1) I am starting my own business in early 2020. Lately, I have been doing consultancy in Denmark, and Europe centred around Strategic leadership, innovation, collaboration and project management. I will have a desk in the heart of Copenhagen for the next 12 weeks in a shared space with 49 other startups. The scope is to win and fail and learn from both. I will share the journey with you on Twitter, Instagram, Tumblr and here on the blog using the hashtag #HolmquistStartup
2) For the next 9 months, I will work part-time as a Project Lead for a national library learning project centred around digital learning for library staff and digital leadership for library managers.
I am very excited about both new opportunities and as always. I will keep you posted.
It is the time of big decisions. I am happy and proud to announce that starting this September I will be the new library director of Nelson Public Libraries in New Zealand.
I am looking forward to bringing the skills and experience from my current job in Guldborgsund, Denmark to the southern hemisphere and to serve the community of Nelson by making the best possible library in cooperation with the staff – in fact one of the tasks is to make New Zealand’s oldest library the best library in 5 years!
This also means a new chapter for my family and me as we are moving about as long away from our current home in Denmark as possible.
Nelson Public library is one of the oldest in New Zealand, and indeed the library which has provided the longest continuous service to the public in New Zealand. One of the things that attracted me to the job was the strategy to make the oldest library the best library in 5 years.
My viewpoint as a global librarian is that you can not use the same tools everywhere. You have to translate the global inspiration into the local context to make real positive changes in your local community. That being said the fact that my current library in Guldborgsund ranks in the top 3 in all the national library surveys in Denmark is a good starting point when you combine it with the skills of the library staff at Nelson Public Library.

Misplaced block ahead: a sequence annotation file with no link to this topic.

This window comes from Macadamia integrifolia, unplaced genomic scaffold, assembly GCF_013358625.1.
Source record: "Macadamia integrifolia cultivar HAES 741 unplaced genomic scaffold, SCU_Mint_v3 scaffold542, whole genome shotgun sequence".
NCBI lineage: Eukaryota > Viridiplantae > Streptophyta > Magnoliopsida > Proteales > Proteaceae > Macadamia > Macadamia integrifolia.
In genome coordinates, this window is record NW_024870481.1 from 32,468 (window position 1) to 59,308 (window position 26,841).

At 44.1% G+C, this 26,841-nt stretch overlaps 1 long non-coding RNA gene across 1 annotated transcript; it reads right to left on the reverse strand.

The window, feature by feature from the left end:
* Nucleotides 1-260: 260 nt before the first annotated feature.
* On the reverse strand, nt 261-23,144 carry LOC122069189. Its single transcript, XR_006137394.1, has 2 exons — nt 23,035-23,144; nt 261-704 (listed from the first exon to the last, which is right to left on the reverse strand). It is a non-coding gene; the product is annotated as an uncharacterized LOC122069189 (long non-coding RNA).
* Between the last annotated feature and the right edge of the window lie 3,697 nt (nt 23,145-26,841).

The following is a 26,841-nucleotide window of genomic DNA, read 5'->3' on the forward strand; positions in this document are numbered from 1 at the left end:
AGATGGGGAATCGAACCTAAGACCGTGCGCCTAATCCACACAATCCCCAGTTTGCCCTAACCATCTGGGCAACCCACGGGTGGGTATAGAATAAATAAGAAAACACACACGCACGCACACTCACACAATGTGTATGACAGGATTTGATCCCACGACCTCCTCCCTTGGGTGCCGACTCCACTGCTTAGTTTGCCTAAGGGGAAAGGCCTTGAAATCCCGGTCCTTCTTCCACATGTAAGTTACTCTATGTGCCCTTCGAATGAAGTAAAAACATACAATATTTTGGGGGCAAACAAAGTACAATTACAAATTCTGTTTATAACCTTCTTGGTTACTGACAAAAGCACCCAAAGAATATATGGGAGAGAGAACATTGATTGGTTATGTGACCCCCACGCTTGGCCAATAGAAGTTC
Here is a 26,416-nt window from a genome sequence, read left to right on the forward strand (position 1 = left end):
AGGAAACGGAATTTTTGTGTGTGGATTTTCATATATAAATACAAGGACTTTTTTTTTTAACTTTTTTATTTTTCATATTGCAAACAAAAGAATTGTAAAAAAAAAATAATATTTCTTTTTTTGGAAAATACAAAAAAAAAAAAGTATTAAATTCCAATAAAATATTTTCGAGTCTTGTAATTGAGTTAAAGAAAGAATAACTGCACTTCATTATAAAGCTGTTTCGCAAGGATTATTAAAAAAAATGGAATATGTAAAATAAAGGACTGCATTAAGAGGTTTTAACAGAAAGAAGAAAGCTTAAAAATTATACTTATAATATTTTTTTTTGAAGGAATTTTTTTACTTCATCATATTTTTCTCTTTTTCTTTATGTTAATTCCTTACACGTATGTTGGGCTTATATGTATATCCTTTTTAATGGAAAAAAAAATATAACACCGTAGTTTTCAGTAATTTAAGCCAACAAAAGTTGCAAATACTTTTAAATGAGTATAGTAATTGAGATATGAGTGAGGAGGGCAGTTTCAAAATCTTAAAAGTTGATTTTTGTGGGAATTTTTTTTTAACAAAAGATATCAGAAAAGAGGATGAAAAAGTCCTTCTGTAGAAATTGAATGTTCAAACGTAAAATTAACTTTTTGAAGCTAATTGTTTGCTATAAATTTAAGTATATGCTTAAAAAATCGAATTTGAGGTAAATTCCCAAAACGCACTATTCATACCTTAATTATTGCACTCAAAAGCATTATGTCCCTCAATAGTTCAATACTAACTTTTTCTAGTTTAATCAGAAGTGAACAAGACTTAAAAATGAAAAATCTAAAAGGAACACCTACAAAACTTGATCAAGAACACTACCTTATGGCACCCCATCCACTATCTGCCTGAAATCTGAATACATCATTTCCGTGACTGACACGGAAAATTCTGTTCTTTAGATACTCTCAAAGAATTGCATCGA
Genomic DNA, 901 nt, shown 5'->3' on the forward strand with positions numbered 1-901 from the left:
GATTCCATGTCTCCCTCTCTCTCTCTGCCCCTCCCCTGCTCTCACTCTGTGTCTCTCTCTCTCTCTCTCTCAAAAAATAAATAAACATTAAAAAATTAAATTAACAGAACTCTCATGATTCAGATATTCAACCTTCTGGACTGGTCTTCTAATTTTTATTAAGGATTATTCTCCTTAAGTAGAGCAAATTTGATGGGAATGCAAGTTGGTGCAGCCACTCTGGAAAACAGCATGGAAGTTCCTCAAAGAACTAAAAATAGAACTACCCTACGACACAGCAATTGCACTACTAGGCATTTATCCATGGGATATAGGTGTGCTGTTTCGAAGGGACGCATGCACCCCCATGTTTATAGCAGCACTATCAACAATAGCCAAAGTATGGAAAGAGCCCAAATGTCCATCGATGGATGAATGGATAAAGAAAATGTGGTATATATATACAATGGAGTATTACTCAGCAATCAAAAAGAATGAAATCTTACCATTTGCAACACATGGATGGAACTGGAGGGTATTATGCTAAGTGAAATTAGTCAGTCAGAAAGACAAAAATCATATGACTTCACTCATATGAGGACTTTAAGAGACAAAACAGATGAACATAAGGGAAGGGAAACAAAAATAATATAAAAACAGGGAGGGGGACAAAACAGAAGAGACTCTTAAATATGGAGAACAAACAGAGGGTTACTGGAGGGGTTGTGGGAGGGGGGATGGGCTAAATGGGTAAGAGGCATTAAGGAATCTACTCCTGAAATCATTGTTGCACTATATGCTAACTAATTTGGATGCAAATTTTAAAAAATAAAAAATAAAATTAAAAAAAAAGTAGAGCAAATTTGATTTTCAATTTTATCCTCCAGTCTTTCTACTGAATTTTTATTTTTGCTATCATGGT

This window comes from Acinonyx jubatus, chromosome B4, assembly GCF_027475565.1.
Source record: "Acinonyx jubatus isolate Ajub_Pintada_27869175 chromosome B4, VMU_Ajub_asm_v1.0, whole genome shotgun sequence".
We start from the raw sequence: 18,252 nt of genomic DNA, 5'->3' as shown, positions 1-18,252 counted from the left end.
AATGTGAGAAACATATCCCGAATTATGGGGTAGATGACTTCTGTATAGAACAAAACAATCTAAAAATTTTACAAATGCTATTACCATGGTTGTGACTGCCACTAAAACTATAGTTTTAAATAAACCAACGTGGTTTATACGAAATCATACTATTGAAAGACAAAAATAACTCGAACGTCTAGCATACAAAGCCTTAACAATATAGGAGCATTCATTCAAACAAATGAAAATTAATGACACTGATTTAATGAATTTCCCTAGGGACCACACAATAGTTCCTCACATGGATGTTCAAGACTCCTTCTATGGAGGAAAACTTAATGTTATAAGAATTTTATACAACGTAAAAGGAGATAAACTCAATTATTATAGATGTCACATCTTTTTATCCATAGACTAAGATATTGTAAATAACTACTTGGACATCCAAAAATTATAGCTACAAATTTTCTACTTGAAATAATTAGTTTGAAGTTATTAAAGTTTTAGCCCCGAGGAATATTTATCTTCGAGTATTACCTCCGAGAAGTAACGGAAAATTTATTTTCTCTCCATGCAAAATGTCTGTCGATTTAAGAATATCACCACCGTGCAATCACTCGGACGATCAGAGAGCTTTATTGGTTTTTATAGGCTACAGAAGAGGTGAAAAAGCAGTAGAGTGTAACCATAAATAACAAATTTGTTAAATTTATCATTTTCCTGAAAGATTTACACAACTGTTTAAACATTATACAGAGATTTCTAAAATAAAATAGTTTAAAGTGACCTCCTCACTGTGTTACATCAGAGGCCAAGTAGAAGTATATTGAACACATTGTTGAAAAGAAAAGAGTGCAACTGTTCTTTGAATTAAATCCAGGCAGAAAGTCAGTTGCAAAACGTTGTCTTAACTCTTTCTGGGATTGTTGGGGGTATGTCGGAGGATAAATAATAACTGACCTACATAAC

Though nothing is yet decided it is possible there will be built a new main library in Nelson. That is on the agenda as well – and very exciting.
I had two job interviews via Skype and some online tests and was then invited to visit Nelson. The hiring process is the most professional I have ever been part of, and I feel full of energy to begin the work – also because I have met most members of the talented library staff.
The urban area of Nelson is about 70000 people of which my new library serves 54000 people from the main library and two branch libraries.
Why this big move?
Putting the money where my mouth is about global librarianship could be the easy way to explain it. It is important to know that this is not a global job. This is a local job in Nelson working for the community there.
For me, it is a different story though as the culture and community will be different from where I am situated now. I am looking forward to learning a lot myself about the library system in New Zealand and seeing how a library in New Zealand (that is known for a very high standard in public libraries) work with making its community better.
Libraries are all about the communities they serve. At the heart of Global Librarianship is the combination of global inspiration and local action. I was interviewed about community focused libraries for the Princh blog.
Here is a small sample 🙂
What is the definition of a library nowadays?